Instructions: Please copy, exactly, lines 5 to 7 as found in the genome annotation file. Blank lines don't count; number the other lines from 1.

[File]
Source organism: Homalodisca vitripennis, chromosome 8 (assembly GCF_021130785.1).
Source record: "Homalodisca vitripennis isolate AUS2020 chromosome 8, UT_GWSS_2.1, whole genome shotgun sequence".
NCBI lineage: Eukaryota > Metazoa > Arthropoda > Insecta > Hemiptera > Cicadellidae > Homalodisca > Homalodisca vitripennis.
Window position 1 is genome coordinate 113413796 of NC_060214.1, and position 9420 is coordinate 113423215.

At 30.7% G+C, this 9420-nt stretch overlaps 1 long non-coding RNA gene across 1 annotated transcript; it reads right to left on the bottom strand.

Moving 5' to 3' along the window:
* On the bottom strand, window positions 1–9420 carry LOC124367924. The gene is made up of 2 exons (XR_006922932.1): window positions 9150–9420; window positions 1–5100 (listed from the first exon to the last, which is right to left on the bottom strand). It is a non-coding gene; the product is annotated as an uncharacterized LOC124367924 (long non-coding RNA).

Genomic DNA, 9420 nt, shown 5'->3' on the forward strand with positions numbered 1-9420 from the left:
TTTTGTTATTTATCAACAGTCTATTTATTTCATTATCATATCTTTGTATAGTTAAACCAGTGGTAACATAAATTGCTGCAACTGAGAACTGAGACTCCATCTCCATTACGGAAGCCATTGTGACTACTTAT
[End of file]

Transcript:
At 30.7% G+C, this 9420-nt stretch overlaps 1 long non-coding RNA gene across 1 annotated transcript; it reads right to left on the bottom strand.

Moving 5' to 3' along the window:
* On the bottom strand, window positions 1–9420 carry LOC124367924. The gene is made up of 2 exons (XR_006922932.1): window positions 9150–9420; window positions 1–5100 (listed from the first exon to the last, which is right to left on the bottom strand). It is a non-coding gene; the product is annotated as an uncharacterized LOC124367924 (long non-coding RNA).